On Sep 29, 2007, at 10:17 PM, SpringFlowers AutumnMoon wrote:

> Morton Goldberg wrote:
>> On Sep 29, 2007, at 8:18 PM, SpringFlowers AutumnMoon wrote:
>>
>>> Come to think about it, a pointer is very clear cut... an alias is
>>> very
>>> clear cut.  but when it is "reference", then you have to think  
>>> whether
>>> it is the pointer behavior or the alias behavior.
>>
>> No, you do not. Ruby has it own semantics, which do not correspond
>> with the semantics of C or C++. Trying to impose the semantics of
>> other languages onto Ruby isn't going to work. It's best to drop such
>> baggage and start fresh.
>
> hm,... but is there a problem to think of reference in Ruby as a
> "pointer"?  will that cause any trouble?   I only see that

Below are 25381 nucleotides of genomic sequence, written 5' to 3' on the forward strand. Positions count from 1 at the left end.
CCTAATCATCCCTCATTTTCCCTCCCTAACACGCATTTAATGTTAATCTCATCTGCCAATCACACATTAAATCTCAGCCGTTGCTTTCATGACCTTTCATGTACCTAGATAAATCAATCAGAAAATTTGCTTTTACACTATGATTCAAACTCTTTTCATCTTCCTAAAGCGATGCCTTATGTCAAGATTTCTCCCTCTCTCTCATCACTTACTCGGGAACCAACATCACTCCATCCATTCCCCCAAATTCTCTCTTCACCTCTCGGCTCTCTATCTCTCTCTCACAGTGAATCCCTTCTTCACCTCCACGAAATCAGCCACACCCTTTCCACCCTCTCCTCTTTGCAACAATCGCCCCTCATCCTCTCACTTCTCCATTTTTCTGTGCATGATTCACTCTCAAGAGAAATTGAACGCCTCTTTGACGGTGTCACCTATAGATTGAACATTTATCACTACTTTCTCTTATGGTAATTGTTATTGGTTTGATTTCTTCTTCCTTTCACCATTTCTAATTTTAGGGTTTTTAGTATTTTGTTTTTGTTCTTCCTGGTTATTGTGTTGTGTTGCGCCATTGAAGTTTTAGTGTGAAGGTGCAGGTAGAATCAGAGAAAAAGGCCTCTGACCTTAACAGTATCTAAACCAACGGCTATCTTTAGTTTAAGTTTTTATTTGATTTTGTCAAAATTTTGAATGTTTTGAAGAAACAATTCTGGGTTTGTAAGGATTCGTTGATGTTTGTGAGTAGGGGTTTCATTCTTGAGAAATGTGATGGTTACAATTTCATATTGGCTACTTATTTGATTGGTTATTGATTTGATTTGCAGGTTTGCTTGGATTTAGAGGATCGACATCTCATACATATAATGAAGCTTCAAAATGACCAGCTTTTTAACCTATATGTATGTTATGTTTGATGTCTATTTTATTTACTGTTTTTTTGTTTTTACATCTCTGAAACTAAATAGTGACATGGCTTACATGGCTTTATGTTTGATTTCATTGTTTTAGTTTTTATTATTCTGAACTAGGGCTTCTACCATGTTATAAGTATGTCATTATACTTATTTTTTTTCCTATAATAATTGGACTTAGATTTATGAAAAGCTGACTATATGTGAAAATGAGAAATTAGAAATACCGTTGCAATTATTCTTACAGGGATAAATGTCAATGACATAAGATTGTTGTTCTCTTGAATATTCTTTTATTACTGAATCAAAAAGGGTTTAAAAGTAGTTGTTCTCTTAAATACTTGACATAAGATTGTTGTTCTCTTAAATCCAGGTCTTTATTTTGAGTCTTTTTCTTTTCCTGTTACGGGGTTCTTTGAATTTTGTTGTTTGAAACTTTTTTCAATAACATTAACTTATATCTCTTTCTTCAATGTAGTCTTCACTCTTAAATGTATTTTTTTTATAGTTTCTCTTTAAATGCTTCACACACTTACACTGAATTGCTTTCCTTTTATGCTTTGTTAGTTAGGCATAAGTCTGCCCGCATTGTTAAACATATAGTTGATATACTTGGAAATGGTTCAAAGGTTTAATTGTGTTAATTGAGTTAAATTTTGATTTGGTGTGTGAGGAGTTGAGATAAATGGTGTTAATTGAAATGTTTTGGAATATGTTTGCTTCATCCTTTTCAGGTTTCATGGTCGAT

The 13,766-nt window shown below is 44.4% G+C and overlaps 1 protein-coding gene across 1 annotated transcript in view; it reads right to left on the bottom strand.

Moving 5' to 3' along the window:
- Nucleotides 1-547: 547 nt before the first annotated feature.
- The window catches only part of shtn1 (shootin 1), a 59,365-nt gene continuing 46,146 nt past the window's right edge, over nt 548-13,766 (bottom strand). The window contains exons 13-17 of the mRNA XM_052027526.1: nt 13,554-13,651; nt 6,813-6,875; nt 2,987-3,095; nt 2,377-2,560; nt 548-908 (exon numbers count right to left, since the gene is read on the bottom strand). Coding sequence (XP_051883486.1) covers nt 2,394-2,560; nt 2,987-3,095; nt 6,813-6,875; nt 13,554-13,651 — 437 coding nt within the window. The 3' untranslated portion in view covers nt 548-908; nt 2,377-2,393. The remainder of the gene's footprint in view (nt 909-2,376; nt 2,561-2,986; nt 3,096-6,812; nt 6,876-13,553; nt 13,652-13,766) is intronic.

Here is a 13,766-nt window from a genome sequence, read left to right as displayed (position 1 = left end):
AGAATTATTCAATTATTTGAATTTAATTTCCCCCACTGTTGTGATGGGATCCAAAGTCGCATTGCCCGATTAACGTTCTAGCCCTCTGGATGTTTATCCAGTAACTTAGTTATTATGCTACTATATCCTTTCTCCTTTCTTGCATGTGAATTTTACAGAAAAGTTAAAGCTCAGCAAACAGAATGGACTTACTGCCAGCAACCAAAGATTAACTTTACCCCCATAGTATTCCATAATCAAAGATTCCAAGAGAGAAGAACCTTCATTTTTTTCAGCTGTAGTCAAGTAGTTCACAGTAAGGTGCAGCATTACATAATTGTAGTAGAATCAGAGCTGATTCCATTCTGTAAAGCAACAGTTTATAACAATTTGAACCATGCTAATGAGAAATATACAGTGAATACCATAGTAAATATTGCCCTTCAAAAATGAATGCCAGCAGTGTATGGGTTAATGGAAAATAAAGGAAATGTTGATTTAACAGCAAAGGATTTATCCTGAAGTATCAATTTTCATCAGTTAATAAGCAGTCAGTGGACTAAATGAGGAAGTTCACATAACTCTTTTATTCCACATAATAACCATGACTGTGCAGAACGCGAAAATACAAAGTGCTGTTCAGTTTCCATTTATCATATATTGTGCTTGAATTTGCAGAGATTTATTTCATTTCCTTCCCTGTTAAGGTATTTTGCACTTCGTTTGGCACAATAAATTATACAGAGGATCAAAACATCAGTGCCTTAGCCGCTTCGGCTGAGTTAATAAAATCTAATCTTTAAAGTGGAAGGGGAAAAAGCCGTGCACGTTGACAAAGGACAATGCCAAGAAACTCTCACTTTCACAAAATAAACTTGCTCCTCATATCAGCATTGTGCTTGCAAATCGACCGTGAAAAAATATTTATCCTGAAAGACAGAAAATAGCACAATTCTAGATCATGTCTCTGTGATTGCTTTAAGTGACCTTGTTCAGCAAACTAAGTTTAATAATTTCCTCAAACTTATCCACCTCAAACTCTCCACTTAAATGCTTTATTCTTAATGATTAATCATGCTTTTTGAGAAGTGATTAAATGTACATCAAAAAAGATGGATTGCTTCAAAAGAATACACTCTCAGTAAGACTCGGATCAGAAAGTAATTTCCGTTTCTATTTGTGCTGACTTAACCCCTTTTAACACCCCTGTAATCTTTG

> a.value  is
> not the same as C and C++ would use a->value, but in Ruby we use  
> the "."
> to replace the "->" and that's it.  Will there be further trouble or
> discrepancy to think of Ruby reference as a pointer?

Well, your assertion that a.value is the equivalent of a->value is a  
good example of getting into trouble by equating a reference to a  
pointer. The expression a.value is a method call, not a value fetch.  
For a.value to work, the object referred by a has have a method  
called 'value', either an instance method or singleton method, in its  
extended object table. If it does, the method is executed and some  
object is returned. That's not at all what a->value does in C.

Regards, Morton